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Gimpilator
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Gimpilator
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PostTue Sep 27, 2011 4:34 pm 
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This is one of the most awesome posts I've seen on NWH.  Congratulations on finishing such an elite list!

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http://www.summitpost.org/user_page.php?user_id=25744
http://www.peakbagger.com/climber/ClimbListC.aspx?cid=2650&sort=elevft&u=ft&j=-1&y=9999

Keep climbing mountains and don't slip!
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raising3hikers
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Joined: 21 Sep 2007
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Location: Edmonds, Wa
raising3hikers
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PostTue Sep 27, 2011 4:41 pm 
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Thanks for posting Tom, it takes a lot of something? to tackle those kind of peaks up.gif

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Eric Eames
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Tazz
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Joined: 27 Apr 2005
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Tazz
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PostTue Sep 27, 2011 5:05 pm 
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Nice work Tom! Great list and good work doing the proper research and climbing to put it together.  up.gif
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puzzlr
Mid Fork Rocks



Joined: 13 Feb 2007
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Location: Stuck in the middle
puzzlr
Mid Fork Rocks
PostTue Sep 27, 2011 6:11 pm 
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My first thought was that this single post on nwhikers.net deserves a dedicated website, with amazing photos and reports to drive home this impressive set of ascents. Nice work, and thanks for taking the time to write it up here. I sure hope nwhikers is online for decades to come, because it would be a shame to lose reports like this to the ether.

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Mid Fork Rocksflickr
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wamtngal
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Location: Seattle, WA
wamtngal
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PostTue Sep 27, 2011 6:26 pm 
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In awe, Tom, in awe.  up.gif

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Opinions expressed here are my own.
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wayne1112
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wayne1112
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PostTue Sep 27, 2011 6:36 pm 
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Yes Tom needs a web-site. Where is the list of the 10 most difficult partners?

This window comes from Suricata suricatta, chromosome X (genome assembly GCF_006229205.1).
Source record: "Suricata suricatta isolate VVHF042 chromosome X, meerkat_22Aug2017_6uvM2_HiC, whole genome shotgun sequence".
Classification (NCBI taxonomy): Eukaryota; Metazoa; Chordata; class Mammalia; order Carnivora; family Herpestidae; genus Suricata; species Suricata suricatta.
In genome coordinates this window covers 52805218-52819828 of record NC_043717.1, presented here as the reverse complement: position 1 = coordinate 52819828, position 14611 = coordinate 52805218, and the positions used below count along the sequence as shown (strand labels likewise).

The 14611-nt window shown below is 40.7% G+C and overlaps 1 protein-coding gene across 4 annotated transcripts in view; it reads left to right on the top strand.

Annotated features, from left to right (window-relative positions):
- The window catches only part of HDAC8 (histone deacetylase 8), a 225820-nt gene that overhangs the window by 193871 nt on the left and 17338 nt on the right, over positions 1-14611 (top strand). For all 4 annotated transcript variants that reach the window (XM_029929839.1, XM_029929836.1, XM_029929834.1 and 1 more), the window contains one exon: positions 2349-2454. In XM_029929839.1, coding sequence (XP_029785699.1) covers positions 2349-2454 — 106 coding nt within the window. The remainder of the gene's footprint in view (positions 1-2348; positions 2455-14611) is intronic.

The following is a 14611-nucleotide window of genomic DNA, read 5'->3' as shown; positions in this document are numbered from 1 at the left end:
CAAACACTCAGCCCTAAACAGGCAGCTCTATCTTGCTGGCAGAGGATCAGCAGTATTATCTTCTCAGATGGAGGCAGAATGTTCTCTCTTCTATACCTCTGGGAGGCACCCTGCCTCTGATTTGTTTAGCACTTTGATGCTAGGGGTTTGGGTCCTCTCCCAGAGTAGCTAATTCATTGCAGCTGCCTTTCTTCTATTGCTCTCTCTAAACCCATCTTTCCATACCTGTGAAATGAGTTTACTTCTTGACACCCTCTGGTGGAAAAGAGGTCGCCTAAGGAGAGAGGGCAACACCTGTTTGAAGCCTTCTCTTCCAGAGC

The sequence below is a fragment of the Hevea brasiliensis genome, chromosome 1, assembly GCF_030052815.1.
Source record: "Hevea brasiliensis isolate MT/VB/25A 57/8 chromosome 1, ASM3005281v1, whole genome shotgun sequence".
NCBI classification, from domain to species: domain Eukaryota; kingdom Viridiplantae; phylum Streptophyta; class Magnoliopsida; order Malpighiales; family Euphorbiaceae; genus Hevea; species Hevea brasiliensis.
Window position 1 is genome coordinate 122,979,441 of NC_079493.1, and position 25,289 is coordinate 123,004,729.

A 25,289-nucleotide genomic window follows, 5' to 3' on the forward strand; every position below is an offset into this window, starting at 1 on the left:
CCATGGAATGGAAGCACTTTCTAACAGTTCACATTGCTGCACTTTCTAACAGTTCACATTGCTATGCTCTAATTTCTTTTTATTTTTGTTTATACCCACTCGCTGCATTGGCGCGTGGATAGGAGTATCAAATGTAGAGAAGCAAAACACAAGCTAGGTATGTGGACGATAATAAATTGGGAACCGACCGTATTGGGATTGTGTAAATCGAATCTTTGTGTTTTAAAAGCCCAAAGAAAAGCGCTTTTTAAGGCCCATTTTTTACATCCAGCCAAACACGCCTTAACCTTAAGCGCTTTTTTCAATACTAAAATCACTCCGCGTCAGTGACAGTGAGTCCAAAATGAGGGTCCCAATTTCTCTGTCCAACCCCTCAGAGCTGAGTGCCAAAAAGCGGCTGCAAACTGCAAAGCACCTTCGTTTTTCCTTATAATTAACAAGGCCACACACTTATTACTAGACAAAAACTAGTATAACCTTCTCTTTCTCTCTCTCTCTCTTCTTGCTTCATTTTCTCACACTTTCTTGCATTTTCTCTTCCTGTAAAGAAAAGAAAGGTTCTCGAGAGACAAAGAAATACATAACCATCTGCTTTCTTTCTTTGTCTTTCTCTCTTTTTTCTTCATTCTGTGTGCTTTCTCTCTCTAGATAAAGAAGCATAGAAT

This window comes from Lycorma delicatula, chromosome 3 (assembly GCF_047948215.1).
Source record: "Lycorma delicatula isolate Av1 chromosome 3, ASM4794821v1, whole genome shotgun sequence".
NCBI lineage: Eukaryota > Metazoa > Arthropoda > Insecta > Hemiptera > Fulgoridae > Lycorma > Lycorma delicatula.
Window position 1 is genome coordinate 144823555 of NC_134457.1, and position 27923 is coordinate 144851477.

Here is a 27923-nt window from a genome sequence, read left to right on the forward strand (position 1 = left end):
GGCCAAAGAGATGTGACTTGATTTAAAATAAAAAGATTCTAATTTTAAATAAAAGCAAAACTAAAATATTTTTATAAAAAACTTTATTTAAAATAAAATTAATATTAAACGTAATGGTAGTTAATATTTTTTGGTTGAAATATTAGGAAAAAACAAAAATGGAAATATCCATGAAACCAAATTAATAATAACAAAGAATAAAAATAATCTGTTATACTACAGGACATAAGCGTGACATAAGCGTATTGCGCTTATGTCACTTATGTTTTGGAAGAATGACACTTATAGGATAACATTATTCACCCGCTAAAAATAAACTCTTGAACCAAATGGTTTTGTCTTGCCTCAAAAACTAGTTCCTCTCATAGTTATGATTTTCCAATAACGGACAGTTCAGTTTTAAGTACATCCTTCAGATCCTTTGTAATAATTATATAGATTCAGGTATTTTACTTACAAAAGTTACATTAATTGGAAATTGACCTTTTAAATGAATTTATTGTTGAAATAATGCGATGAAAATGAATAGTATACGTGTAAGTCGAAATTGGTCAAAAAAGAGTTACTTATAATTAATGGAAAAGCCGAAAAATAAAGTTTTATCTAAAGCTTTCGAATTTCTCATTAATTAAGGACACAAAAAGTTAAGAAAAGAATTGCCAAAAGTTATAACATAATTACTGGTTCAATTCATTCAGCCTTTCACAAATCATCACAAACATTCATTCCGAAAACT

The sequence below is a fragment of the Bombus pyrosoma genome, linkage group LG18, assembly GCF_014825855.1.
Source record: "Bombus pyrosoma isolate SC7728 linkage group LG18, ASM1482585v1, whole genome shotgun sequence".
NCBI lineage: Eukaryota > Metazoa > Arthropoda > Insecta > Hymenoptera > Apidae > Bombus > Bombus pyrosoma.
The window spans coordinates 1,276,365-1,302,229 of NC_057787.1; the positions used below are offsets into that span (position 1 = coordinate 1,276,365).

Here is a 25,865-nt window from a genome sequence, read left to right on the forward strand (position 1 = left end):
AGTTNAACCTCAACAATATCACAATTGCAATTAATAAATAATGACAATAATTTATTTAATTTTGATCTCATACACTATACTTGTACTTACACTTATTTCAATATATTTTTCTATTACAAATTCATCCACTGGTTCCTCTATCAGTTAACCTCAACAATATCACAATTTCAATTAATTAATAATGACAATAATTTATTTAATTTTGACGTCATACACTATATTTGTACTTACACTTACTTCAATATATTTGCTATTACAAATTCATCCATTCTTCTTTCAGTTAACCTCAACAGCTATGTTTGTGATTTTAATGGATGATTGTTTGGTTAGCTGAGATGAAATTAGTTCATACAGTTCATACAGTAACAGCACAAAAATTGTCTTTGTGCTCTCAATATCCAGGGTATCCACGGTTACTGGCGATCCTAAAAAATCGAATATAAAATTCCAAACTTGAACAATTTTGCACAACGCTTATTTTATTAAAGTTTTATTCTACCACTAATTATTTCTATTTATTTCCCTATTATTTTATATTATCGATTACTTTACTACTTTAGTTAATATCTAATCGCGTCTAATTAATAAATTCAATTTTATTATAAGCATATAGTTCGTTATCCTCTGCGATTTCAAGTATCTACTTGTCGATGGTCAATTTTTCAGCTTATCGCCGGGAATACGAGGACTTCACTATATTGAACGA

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dicey
custom title



Joined: 11 May 2004
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Location: giving cornices a wider berth
dicey
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PostTue Sep 27, 2011 6:46 pm 
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Nice job Tom!  A worthy list for sure up.gif

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I'm not always sure I like being older but being less stupid has advantages.
http://www.flickr.com/photos/32121172@N00/sets/
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Dansjolseth
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Dansjolseth
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PostTue Sep 27, 2011 7:14 pm 
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Wonderful post Tom.  I had no idea what I was creating when I first took you climbing.  Your exploits are amazing ....... and you left me in the dust years ago.
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dunker53
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Joined: 03 Oct 2008
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Location: Renton
dunker53
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PostTue Sep 27, 2011 7:18 pm 
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A tremendous accomplishment, Tom. The quality (and brevity) of your write-ups matches the quality and difficulty of the climbs. All the best on your future endeavors. Don
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PeakJunkie
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PeakJunkie
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PostTue Sep 27, 2011 7:25 pm 
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Great Stuff Tom!
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Forum Index > Trip Reports > Highlights of Climbing Washington's 10 Most Difficult Peaks